State v. Munir A. Hamdan, 2003 WI 113, on bypass
For Hamdan: Chris J. Trebatoski
Issue/Holding: Wis. Const. Art. I, § 25 (right to bear arms) does not establish a privilege defense to CCW, § 941.23, under § 939.45.
As to subs. (1): “The existence of random, albeit frequent, criminal conduct in one’s vicinity does not qualify as a ‘natural physical force’ under the law. See Dundon, 226 Wis. 2d at 666-67,” ¶30.
As to subs. (2), which incorporated self-defense and defense of others: General assertions of fear because of the high-crime nature of the locale, even when coupled with past instances of violence against the defendant aren’t enough to establish the “specific and imminent” threat required, ¶¶31-33.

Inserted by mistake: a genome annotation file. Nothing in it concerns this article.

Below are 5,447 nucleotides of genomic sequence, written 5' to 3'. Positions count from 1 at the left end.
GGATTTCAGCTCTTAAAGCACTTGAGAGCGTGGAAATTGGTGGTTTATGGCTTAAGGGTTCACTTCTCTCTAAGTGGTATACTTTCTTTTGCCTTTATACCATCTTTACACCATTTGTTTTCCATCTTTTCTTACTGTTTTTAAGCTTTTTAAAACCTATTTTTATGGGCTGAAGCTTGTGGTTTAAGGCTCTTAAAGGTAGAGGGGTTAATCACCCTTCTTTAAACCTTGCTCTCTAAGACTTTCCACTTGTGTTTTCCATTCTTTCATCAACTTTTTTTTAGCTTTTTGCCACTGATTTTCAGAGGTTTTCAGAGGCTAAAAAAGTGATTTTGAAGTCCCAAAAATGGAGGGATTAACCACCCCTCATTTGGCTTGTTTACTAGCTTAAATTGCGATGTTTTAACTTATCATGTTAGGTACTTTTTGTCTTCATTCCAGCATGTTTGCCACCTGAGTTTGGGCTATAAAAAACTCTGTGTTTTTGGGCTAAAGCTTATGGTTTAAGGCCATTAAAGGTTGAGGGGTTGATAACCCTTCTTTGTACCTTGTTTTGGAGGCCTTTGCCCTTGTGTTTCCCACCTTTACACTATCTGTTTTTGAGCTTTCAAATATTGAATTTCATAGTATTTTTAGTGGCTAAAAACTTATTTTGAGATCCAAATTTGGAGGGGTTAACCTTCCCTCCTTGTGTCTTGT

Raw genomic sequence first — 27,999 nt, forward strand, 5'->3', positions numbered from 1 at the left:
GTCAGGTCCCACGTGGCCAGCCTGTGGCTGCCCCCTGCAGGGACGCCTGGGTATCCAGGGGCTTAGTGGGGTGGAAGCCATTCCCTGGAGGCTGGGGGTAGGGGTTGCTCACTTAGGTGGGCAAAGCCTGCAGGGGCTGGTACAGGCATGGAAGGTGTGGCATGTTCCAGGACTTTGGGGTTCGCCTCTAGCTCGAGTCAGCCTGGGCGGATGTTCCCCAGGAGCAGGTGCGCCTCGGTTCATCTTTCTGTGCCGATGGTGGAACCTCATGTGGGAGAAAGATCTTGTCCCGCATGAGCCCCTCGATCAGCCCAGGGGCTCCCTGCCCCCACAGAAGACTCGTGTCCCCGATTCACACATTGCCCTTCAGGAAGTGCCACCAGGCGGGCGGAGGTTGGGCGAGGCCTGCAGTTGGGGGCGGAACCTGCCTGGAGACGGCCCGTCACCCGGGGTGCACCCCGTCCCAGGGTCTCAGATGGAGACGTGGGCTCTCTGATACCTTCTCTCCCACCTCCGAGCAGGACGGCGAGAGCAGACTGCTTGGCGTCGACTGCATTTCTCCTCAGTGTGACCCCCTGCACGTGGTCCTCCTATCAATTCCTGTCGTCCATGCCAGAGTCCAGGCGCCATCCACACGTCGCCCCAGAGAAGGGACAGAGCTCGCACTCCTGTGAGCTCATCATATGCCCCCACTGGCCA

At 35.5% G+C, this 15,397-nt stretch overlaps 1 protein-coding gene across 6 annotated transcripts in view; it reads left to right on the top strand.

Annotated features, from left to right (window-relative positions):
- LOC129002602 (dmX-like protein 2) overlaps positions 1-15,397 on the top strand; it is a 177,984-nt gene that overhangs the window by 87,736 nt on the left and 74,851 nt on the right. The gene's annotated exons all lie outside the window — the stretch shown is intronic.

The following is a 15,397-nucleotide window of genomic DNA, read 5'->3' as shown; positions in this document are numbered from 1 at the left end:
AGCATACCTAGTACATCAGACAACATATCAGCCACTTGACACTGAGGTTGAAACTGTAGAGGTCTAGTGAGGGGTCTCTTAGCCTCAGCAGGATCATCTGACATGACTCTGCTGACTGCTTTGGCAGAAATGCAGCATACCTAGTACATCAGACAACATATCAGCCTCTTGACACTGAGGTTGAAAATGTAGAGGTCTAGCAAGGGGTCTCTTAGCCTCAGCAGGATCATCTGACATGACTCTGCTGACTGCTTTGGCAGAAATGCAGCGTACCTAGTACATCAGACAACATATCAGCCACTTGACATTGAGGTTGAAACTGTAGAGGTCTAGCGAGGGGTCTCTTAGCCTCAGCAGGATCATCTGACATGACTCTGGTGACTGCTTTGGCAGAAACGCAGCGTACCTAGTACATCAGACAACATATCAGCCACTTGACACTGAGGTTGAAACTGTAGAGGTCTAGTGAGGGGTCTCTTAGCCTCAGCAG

As to subs. (6), other statutory or common law privileges: Dundon refused to recognize a common law privilege, ¶35, and Art. I § 25 does not create a “statutory” privilege, ¶36.
State v. John V. Dundon, 226 Wis.2d 654, 594 N.W.2d 780 (1999), on certification
For Dundon: William S. Coleman, SPD, Milwaukee Appellate
Issue/Holding: Because “(t)he crime of carrying a concealed weapon has many of the earmarks of a strict liability offense,” privilege defenses “must be applied restrictively.” The court concludes, after relatively lengthy analysis, that Dundon can’t avail himself of any privilege defense. The statutory defenses in § 939.45 don’t apply for largelyfact-specific reasons. (This doesn’t mean that a CCW defendant can never take advantage of these defenses, only that the court “find[s] no possible basis for their application to the facts in this case.”)